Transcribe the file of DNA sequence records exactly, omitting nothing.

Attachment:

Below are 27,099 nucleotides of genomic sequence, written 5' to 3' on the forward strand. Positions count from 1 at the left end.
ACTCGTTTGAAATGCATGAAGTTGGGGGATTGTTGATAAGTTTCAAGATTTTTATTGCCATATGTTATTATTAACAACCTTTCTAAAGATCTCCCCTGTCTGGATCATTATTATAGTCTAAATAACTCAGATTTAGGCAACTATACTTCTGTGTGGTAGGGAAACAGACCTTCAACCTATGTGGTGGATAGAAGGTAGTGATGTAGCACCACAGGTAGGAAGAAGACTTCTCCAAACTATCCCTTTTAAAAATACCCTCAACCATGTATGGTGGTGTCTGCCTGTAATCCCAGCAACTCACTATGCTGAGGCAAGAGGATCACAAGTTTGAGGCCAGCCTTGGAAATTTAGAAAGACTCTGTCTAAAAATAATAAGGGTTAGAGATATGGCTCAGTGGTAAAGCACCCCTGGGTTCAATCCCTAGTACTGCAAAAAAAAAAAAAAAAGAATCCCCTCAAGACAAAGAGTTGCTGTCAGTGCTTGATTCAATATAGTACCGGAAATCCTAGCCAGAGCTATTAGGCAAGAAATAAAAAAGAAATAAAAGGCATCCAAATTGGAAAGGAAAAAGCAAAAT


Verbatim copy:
Below are 27,099 nucleotides of genomic sequence, written 5' to 3' on the forward strand. Positions count from 1 at the left end.
ACTCGTTTGAAATGCATGAAGTTGGGGGATTGTTGATAAGTTTCAAGATTTTTATTGCCATATGTTATTATTAACAACCTTTCTAAAGATCTCCCCTGTCTGGATCATTATTATAGTCTAAATAACTCAGATTTAGGCAACTATACTTCTGTGTGGTAGGGAAACAGACCTTCAACCTATGTGGTGGATAGAAGGTAGTGATGTAGCACCACAGGTAGGAAGAAGACTTCTCCAAACTATCCCTTTTAAAAATACCCTCAACCATGTATGGTGGTGTCTGCCTGTAATCCCAGCAACTCACTATGCTGAGGCAAGAGGATCACAAGTTTGAGGCCAGCCTTGGAAATTTAGAAAGACTCTGTCTAAAAATAATAAGGGTTAGAGATATGGCTCAGTGGTAAAGCACCCCTGGGTTCAATCCCTAGTACTGCAAAAAAAAAAAAAAAAGAATCCCCTCAAGACAAAGAGTTGCTGTCAGTGCTTGATTCAATATAGTACCGGAAATCCTAGCCAGAGCTATTAGGCAAGAAATAAAAAAGAAATAAAAGGCATCCAAATTGGAAAGGAAAAAGCAAAAT